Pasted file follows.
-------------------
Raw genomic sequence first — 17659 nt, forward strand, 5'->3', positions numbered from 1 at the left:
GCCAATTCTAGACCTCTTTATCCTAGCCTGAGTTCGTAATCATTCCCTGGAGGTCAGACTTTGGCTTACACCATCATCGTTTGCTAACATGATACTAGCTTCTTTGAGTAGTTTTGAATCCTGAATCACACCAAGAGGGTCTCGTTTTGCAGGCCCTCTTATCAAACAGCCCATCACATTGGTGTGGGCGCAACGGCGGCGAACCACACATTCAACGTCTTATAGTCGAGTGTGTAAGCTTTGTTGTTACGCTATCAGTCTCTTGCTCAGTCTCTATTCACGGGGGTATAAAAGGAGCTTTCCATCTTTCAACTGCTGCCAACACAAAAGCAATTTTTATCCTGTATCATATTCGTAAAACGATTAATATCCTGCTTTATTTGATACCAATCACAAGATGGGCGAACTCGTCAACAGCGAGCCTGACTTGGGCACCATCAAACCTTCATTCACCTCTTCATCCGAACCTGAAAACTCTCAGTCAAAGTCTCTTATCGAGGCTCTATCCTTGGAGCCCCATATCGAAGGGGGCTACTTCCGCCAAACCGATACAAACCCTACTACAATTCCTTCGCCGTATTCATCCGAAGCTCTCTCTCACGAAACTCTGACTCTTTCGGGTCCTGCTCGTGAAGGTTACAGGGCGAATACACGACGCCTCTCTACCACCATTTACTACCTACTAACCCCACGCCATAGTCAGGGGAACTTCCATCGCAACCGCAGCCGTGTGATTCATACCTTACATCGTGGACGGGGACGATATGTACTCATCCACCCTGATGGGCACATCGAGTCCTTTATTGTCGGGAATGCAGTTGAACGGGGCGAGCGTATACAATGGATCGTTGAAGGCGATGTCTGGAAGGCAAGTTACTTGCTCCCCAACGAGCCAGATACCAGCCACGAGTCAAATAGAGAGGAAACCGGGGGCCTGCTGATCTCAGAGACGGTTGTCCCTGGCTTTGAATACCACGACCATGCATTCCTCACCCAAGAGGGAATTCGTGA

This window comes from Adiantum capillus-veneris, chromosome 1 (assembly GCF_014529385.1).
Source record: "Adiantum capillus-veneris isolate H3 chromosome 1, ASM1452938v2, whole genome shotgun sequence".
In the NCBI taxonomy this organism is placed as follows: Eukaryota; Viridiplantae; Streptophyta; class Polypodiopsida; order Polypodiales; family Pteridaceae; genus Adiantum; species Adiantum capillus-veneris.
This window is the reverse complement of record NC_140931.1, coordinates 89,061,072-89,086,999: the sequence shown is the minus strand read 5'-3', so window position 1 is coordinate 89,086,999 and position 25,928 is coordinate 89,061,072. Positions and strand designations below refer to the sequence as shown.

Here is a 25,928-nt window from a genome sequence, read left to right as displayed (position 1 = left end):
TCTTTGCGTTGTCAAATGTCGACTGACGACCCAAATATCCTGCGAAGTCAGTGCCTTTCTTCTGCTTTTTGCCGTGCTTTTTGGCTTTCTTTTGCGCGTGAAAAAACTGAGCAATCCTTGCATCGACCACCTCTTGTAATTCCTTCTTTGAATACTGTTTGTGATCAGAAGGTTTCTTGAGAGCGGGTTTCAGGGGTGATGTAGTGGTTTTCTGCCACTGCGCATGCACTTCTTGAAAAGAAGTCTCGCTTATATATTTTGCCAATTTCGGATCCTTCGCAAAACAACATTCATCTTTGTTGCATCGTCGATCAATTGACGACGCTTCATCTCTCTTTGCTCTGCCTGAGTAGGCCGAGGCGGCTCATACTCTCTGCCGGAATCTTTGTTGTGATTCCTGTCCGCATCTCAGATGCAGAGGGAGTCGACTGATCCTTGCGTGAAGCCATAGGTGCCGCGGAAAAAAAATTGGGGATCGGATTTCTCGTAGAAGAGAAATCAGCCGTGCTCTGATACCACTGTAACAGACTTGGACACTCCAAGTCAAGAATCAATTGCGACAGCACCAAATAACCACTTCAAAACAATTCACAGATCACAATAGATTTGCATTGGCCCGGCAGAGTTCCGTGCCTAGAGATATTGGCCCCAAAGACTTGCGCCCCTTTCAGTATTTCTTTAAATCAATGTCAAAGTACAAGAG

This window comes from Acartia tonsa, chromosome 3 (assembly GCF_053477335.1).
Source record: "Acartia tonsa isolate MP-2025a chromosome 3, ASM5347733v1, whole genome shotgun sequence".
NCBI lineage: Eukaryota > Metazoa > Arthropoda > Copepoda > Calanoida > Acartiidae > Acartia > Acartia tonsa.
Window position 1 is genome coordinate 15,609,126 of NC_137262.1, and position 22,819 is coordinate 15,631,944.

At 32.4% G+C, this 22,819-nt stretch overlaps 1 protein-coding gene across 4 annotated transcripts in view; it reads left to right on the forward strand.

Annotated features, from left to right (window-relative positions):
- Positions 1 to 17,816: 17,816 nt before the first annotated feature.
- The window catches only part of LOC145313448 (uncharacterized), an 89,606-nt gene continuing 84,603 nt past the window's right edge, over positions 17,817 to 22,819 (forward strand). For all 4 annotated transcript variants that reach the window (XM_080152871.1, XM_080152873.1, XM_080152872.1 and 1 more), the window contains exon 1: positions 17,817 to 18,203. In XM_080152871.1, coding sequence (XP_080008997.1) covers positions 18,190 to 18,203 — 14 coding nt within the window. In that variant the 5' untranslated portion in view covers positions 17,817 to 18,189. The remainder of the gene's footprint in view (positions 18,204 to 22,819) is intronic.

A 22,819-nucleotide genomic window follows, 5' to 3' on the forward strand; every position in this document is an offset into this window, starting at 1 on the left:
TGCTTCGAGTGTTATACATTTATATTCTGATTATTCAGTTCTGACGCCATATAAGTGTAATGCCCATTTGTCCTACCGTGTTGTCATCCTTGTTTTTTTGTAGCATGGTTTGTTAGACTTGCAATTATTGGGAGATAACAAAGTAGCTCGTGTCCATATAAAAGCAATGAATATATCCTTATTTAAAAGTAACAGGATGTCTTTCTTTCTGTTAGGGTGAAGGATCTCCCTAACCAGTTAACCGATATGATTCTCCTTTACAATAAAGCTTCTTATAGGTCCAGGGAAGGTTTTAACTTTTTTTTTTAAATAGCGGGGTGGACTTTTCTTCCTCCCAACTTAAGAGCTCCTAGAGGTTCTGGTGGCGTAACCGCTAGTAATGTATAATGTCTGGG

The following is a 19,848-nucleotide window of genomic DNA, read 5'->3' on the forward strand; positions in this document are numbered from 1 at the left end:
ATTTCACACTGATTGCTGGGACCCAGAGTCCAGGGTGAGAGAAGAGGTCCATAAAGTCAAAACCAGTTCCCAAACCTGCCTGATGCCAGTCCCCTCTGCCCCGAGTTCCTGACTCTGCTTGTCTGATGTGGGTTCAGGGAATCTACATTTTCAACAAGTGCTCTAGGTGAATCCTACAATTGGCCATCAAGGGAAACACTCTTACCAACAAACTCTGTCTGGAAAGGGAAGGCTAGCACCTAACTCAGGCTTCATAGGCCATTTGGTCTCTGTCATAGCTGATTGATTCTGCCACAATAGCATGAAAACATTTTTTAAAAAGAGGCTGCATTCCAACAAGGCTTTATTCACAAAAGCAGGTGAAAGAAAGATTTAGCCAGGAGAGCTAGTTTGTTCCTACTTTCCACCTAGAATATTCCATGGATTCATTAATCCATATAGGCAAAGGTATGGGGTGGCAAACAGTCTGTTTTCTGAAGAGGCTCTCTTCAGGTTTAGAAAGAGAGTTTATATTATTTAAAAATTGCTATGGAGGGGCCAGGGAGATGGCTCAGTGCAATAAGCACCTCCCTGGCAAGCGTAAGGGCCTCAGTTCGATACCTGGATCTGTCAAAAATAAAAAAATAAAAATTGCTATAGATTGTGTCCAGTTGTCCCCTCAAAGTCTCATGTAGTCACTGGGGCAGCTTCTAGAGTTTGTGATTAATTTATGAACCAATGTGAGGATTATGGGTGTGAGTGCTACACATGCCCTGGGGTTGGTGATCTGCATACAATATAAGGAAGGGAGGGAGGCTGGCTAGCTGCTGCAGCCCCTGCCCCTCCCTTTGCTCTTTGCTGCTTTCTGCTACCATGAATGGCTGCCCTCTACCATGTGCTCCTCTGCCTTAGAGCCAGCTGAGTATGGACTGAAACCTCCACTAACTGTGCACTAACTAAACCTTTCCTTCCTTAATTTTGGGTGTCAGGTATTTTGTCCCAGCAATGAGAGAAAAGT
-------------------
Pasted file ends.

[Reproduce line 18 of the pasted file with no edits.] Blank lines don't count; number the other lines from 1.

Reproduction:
TGCTTCGAGTGTTATACATTTATATTCTGATTATTCAGTTCTGACGCCATATAAGTGTAATGCCCATTTGTCCTACCGTGTTGTCATCCTTGTTTTTTTGTAGCATGGTTTGTTAGACTTGCAATTATTGGGAGATAACAAAGTAGCTCGTGTCCATATAAAAGCAATGAATATATCCTTATTTAAAAGTAACAGGATGTCTTTCTTTCTGTTAGGGTGAAGGATCTCCCTAACCAGTTAACCGATATGATTCTCCTTTACAATAAAGCTTCTTATAGGTCCAGGGAAGGTTTTAACTTTTTTTTTTAAATAGCGGGGTGGACTTTTCTTCCTCCCAACTTAAGAGCTCCTAGAGGTTCTGGTGGCGTAACCGCTAGTAATGTATAATGTCTGGG